Cameras are divided into two general classes, snapshot or box cameras and tripod or professional cameras. It is true that the box camera may also be used in connection with the tripod and that all, or nearly all, of them are arranged for time exposures as well as instantaneous or snap-shot work. Box cameras are again divided into fixed focus and bellows cameras, into those using films and those using glass plates and those using single plates and those fitted with a magazine. Bellows cameras are again divided into two classes, those with a bellows inclosed in the box and worked backward and forward by means of an indicator on the top of the box and those having an exposed bellows which is drawn out by letting down the front of the box. The average amateur buys the cheapest camera he can find, as a rule and often the results obtained disgust him with photography forever. If you desire to take up photography with a view of making good pictures, artistic ones and propose to stick to it until you succeed, by all means purchase a good article at the start. If, however, you simply wish to press the button and then hire some pro-fessional to develop your plates and print and tone your pictures, then any camera is good enough for you, no matter how cheap and how poor.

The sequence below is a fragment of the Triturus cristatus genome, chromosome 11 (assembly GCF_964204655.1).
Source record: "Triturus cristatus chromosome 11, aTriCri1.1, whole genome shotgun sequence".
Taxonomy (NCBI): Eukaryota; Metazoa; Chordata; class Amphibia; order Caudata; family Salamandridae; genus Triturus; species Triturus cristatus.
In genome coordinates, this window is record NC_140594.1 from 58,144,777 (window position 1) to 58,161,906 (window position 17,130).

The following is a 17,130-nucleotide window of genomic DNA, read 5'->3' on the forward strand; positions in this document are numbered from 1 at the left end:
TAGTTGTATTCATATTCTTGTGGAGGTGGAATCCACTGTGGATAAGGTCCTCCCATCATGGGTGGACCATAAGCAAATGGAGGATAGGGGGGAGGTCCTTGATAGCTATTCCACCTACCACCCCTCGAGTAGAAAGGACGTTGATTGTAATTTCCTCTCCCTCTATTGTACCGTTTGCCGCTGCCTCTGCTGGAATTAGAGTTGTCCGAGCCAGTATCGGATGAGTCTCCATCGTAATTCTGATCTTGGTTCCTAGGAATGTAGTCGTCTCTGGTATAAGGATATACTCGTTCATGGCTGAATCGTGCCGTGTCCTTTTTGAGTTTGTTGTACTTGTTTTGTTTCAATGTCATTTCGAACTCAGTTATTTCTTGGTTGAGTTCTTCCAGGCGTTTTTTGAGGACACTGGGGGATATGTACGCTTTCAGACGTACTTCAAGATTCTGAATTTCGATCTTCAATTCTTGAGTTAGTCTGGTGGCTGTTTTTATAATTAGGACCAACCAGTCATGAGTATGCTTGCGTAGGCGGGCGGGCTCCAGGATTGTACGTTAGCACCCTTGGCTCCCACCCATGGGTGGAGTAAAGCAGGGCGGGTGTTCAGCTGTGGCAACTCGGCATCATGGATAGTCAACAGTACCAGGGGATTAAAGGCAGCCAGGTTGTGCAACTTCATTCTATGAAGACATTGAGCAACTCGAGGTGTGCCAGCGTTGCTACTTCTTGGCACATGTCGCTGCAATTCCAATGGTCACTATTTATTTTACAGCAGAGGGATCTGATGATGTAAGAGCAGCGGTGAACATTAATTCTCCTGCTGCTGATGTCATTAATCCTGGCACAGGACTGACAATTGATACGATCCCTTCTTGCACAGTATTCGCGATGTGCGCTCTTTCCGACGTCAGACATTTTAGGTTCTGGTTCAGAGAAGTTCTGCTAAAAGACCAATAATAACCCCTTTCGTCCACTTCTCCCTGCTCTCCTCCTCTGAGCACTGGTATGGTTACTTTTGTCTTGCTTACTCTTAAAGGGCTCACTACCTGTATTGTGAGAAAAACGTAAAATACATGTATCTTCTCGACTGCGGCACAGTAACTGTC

Now as to whether you will select a camera using films or a camera using glass plates you must be the judge. The film camera possesses the advantage of being light and under certain circumstances is to be preferred to a camera which uses glass plates.

The war correspondent and explorer could hardly use glass plates to as good advantage as films, as he would have to rely upon a changing bag to change his plates in and the glass plates being fragile would be liable to be broken and their faces scrubbed and scratched.

Let us explain the difference between a film and a plate camera, in order that you, who have not aleady made a selection, may thoroughly understand it.